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Gizmorama - May 30, 2018

Good Morning,


It looks like strange weather patterns might be due to jet stream 'traffic jams'. That makes sense the more you think about it. Stranger things have happened.

Learn about this and more interesting stories from the scientific community in today's issue.

Until Next Time,
Erin


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*- Jet stream 'traffic jams' can trigger strange weather patterns -*

Atmospheric scientists at the University of Chicago believe blockages in jet stream, like a traffic jam on a highway, are responsible for extreme weather and unusual weather patterns.

According to their analysis, the jet stream hosts a phenomenon called "blocking." Like a highway, scientists believe the jet stream has a maximum capacity. When it becomes overwhelmed with atmospheric traffic -- too many air masses vying for space -- blockages happen.

In a new study, published this week in the journal Science, researchers claim the phenomenon was responsible for the 2003 European heat wave and California's 2014 drought, as well as the unexpected path of Superstorm Sandy in 2012.

Scientists have known about the phenomenon, but until now, they'd struggled to explain how blockages happen.

"Blocking is notoriously difficult to forecast, in large part because there was no compelling theory about when it forms and why," Noboru Nakamura, a professor of geophysical sciences at Chicago, said in a news release.

While studying the phenomenon, Nakamura and then-graduate student Clare S.Y. Huang realized the math used to measure the jet stream's meander looks familiar. The equations were nearly identical to those developed by engineers a few decades prior to describe traffic jams.

"It turns out the jet stream has a capacity for 'weather traffic,' just as a highway has traffic capacity, and when it is exceeded, blocking manifests as congestion," said Huang.

Slowdowns often occur near highway interchanges or where busy roads converge. Similarly, when different currents converge in the atmosphere, squeezed together by the Earth's contours, including mountains and coastal features, blocking can occur.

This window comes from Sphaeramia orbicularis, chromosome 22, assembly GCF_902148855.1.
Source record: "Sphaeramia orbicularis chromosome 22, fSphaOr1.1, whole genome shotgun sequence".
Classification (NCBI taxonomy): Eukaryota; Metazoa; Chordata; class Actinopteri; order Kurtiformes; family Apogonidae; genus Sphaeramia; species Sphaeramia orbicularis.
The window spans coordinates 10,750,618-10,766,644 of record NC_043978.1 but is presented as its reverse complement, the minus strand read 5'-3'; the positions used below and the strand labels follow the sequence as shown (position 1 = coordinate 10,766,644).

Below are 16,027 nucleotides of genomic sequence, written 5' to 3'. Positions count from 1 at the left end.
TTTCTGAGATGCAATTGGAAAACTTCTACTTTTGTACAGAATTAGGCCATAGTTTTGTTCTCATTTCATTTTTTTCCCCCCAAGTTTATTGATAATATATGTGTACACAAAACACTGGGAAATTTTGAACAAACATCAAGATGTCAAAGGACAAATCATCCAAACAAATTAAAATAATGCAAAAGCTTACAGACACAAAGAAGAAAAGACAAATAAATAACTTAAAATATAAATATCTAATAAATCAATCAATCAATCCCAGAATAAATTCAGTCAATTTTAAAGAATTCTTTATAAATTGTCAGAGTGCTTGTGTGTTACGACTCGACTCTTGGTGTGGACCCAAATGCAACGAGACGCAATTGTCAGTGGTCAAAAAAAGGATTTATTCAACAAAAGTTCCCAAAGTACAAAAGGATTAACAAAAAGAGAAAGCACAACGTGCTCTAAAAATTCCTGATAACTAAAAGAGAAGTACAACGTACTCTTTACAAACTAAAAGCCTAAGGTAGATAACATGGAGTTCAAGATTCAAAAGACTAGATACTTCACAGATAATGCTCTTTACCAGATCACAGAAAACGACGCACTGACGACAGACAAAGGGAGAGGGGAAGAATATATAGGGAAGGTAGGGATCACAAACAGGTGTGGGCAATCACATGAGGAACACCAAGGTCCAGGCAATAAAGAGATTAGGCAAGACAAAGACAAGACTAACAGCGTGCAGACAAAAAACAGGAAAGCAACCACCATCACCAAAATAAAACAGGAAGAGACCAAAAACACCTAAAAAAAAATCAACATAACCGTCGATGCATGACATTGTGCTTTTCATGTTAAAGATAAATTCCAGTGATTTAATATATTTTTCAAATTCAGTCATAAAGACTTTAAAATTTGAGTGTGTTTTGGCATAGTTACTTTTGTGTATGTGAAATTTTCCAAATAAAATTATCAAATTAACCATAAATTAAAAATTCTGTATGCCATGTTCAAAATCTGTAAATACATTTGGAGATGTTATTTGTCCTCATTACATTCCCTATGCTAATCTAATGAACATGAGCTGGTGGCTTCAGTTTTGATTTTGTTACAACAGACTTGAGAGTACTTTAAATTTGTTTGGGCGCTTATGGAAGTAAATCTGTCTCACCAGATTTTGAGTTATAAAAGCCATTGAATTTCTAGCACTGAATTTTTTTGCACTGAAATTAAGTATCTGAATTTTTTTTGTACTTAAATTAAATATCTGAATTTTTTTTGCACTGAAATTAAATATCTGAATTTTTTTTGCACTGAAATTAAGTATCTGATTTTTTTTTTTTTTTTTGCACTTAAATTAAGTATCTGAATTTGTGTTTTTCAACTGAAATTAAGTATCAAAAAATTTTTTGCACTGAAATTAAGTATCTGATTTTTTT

Nakamura and Huang tweaked the traffic math and developed a model that can both replicate and predict the phenomenon. While the breakthrough might not immediately improve short-term forecasts, it will help scientists more accurately predict long-term trends.

"It's very difficult to forecast anything until you understand why it's happening, so this mechanistic model should be extremely helpful," Nakamura said.



*-- Scientists propose new laser-driven particle acceleration mechanism --*

Scientists in Japan have come up with a new mechanism for particle acceleration. Researchers at Osaka University dubbed the laser-powered mechanism "micro-bubble implosion."

The technique uses high-energy laser pulses to irradiate tiny bubbles composed of hydrides. As the bubbles are squeezed together, high-energy hydrogen ions are released.

The method manages to shrink the nanoscale clusters to an unprecedented degree. The density of the remaining compacted bubbles is the equivalent a sugar cube of matter weighing more than 220 pounds.

Scientists detailed their new particle acceleration technique this week in the journal Scientific Reports.

"The innermost protons accumulate at the center with a density comparable to the interior of a white dwarf," researchers wrote in the newly published paper.

During the implosion, the ions move toward a single, central point at approximately half the speed of light. This unique phenomenon, which scientists liken to the reverse of the Big Bang, is different than previous particle-acceleration mechanisms.

Unlike other particle-acceleration processes, micro-bubble implosion requires less space and energy. If scientists can standardize the method, the breakthrough could allow for the proliferation of experiments using particle acceleration.

"This new concept will clarify unknown space physics of grand scales of time and space, such as the origins of high-energy protons moving about in stars and space," researchers wrote in a news release. "In addition, as a compact source of neutron radiation through nuclear fusion, this concept will be utilized in a variety of applications in medical treatment."

***

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